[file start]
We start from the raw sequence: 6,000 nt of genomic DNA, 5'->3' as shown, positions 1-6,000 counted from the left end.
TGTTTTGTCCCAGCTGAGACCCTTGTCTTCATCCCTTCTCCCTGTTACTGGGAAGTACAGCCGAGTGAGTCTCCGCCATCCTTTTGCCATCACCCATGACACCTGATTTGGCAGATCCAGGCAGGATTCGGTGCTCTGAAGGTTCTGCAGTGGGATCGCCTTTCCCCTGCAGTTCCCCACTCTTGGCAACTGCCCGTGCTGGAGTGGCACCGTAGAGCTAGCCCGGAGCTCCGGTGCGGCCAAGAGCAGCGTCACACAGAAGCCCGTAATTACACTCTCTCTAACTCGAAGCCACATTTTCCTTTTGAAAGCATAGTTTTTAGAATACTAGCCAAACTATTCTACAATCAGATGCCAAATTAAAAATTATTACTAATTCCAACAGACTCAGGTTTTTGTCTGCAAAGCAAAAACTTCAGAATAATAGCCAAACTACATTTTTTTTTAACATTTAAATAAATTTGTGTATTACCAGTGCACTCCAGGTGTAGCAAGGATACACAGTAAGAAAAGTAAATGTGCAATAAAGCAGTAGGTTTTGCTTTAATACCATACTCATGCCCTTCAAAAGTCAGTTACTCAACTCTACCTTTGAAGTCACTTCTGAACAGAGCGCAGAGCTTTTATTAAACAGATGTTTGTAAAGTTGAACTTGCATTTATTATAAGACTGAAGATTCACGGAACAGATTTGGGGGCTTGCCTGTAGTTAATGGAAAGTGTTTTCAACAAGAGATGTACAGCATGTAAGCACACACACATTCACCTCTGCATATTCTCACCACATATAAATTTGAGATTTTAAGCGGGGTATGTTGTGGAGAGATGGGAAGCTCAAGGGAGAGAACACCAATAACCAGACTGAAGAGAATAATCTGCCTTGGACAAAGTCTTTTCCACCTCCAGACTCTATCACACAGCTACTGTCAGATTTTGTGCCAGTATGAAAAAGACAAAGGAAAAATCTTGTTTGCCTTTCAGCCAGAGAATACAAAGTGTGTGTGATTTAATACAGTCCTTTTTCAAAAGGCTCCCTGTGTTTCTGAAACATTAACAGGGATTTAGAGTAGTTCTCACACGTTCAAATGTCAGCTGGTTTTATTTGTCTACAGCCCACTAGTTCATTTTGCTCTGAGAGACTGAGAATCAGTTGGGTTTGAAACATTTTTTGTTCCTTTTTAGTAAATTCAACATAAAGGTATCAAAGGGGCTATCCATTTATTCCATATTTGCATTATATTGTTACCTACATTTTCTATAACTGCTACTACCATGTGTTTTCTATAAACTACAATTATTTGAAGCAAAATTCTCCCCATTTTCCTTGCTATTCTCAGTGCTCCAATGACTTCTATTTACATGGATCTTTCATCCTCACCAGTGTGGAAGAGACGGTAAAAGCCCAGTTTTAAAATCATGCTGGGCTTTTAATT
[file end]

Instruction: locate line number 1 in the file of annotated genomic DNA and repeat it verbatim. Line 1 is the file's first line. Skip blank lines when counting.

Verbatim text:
We start from the raw sequence: 6,000 nt of genomic DNA, 5'->3' as shown, positions 1-6,000 counted from the left end.